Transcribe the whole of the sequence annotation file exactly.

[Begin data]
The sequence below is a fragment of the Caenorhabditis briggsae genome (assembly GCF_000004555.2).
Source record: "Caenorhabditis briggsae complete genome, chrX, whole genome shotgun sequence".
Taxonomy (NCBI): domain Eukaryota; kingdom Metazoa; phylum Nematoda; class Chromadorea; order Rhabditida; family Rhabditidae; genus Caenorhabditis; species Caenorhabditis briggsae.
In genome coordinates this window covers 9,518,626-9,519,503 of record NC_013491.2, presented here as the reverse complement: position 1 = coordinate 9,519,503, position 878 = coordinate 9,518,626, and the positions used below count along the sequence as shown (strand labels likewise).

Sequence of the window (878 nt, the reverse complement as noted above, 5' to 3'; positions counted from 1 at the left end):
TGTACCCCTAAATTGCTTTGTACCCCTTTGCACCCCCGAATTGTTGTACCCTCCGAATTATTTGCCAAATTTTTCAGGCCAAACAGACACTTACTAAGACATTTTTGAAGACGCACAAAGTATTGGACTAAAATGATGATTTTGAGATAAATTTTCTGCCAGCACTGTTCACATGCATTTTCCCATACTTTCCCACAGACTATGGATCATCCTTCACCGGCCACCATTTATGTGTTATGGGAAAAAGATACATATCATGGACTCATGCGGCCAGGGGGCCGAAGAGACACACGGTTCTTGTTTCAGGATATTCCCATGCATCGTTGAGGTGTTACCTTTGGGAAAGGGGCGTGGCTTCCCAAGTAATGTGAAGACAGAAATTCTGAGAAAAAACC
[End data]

The sequence below is a fragment of the Caenorhabditis briggsae genome (assembly GCF_000004555.2).
Source record: "Caenorhabditis briggsae complete genome, chrX, whole genome shotgun sequence".
Taxonomy (NCBI): domain Eukaryota; kingdom Metazoa; phylum Nematoda; class Chromadorea; order Rhabditida; family Rhabditidae; genus Caenorhabditis; species Caenorhabditis briggsae.
In genome coordinates this window covers 9,518,626-9,519,503 of record NC_013491.2, presented here as the reverse complement: position 1 = coordinate 9,519,503, position 878 = coordinate 9,518,626, and the positions used below count along the sequence as shown (strand labels likewise).

Sequence of the window (878 nt, the reverse complement as noted above, 5' to 3'; positions counted from 1 at the left end):
TGTACCCCTAAATTGCTTTGTACCCCTTTGCACCCCCGAATTGTTGTACCCTCCGAATTATTTGCCAAATTTTTCAGGCCAAACAGACACTTACTAAGACATTTTTGAAGACGCACAAAGTATTGGACTAAAATGATGATTTTGAGATAAATTTTCTGCCAGCACTGTTCACATGCATTTTCCCATACTTTCCCACAGACTATGGATCATCCTTCACCGGCCACCATTTATGTGTTATGGGAAAAAGATACATATCATGGACTCATGCGGCCAGGGGGCCGAAGAGACACACGGTTCTTGTTTCAGGATATTCCCATGCATCGTTGAGGTGTTACCTTTGGGAAAGGGGCGTGGCTTCCCAAGTAATGTGAAGACAGAAATTCTGAGAAAAAACC